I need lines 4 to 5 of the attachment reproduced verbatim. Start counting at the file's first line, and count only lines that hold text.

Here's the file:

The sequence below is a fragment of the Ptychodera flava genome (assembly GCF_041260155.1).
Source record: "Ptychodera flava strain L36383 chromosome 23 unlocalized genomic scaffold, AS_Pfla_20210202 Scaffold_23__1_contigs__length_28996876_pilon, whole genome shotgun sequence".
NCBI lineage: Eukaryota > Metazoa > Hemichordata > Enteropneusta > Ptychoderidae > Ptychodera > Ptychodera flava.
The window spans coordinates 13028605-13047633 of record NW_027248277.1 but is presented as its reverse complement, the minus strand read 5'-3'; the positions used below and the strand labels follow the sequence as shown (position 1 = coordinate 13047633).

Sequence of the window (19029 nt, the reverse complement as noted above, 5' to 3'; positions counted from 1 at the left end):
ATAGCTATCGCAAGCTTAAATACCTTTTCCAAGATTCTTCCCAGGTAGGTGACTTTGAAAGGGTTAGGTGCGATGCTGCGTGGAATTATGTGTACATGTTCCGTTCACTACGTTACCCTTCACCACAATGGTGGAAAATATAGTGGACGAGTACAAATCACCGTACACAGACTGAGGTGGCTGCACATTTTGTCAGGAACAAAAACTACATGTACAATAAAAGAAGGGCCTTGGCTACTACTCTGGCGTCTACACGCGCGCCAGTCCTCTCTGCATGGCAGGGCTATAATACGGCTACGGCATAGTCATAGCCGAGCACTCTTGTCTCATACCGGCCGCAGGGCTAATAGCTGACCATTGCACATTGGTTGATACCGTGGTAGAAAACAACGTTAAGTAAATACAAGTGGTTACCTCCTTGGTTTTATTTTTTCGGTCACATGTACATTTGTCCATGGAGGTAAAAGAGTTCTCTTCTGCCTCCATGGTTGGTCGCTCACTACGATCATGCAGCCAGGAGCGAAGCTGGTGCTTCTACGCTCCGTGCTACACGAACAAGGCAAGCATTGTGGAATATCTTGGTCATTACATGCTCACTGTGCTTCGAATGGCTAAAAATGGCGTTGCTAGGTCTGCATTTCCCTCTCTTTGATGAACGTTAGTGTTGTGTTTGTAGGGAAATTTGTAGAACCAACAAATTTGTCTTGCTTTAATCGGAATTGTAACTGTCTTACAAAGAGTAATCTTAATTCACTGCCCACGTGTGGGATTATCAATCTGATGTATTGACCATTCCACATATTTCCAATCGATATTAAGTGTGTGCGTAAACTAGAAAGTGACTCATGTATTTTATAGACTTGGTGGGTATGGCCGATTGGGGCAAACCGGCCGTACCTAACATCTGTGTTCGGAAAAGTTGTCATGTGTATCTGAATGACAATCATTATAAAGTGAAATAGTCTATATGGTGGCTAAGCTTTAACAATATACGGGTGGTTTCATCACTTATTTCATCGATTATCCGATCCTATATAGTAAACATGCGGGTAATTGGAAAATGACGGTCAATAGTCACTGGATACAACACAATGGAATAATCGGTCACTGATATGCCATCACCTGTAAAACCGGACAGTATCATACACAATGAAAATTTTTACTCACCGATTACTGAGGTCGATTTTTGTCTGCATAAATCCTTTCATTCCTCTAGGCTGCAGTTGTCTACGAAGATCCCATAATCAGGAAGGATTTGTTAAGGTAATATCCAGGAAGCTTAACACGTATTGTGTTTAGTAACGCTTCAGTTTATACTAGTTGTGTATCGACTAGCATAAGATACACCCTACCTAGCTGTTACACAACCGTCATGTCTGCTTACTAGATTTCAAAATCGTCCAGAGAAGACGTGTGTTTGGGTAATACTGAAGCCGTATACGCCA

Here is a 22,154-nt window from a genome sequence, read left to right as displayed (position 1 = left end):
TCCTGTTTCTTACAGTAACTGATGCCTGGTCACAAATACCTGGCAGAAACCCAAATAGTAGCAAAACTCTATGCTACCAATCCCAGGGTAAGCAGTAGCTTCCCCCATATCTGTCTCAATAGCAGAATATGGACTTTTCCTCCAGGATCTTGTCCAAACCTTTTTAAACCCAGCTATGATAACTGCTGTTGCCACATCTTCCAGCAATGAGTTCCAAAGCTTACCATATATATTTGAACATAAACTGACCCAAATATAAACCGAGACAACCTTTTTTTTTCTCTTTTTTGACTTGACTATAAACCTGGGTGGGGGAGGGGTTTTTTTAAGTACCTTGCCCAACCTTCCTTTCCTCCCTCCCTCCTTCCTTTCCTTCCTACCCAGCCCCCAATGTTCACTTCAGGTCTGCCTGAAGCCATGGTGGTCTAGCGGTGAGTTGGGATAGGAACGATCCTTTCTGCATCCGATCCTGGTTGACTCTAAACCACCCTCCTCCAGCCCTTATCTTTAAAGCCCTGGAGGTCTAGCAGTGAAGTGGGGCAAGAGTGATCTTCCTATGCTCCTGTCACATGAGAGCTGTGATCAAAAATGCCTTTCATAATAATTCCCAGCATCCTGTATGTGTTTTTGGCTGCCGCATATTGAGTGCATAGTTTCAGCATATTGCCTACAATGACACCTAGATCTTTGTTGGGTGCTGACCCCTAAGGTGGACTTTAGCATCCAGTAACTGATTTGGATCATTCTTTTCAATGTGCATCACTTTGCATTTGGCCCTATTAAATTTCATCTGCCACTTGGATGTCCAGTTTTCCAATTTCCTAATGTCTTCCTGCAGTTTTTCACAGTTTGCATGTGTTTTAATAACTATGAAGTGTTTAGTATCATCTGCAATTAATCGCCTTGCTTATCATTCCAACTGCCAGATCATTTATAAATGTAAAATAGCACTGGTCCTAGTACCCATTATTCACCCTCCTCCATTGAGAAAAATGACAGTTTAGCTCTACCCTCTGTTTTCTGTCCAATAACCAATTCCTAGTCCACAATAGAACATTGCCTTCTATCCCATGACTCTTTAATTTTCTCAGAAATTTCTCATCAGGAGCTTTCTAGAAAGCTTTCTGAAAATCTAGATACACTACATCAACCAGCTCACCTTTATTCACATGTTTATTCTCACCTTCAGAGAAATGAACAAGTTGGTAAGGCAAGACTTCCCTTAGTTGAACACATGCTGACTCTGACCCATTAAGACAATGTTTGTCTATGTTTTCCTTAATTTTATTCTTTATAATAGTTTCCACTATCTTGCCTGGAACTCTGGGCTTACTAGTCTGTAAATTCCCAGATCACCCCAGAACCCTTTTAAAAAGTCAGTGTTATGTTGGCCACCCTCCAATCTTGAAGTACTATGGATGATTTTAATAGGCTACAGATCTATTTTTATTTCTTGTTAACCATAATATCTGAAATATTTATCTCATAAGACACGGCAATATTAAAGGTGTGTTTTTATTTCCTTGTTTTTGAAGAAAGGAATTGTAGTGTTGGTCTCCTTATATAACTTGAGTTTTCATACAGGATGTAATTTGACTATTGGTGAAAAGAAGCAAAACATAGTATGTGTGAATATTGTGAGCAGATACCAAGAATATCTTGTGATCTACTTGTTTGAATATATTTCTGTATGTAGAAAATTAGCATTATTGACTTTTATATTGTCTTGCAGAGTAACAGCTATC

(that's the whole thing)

The window spans coordinates 13028605-13047633 of record NW_027248277.1 but is presented as its reverse complement, the minus strand read 5'-3'; the positions used below and the strand labels follow the sequence as shown (position 1 = coordinate 13047633).

Sequence of the window (19029 nt, the reverse complement as noted above, 5' to 3'; positions counted from 1 at the left end):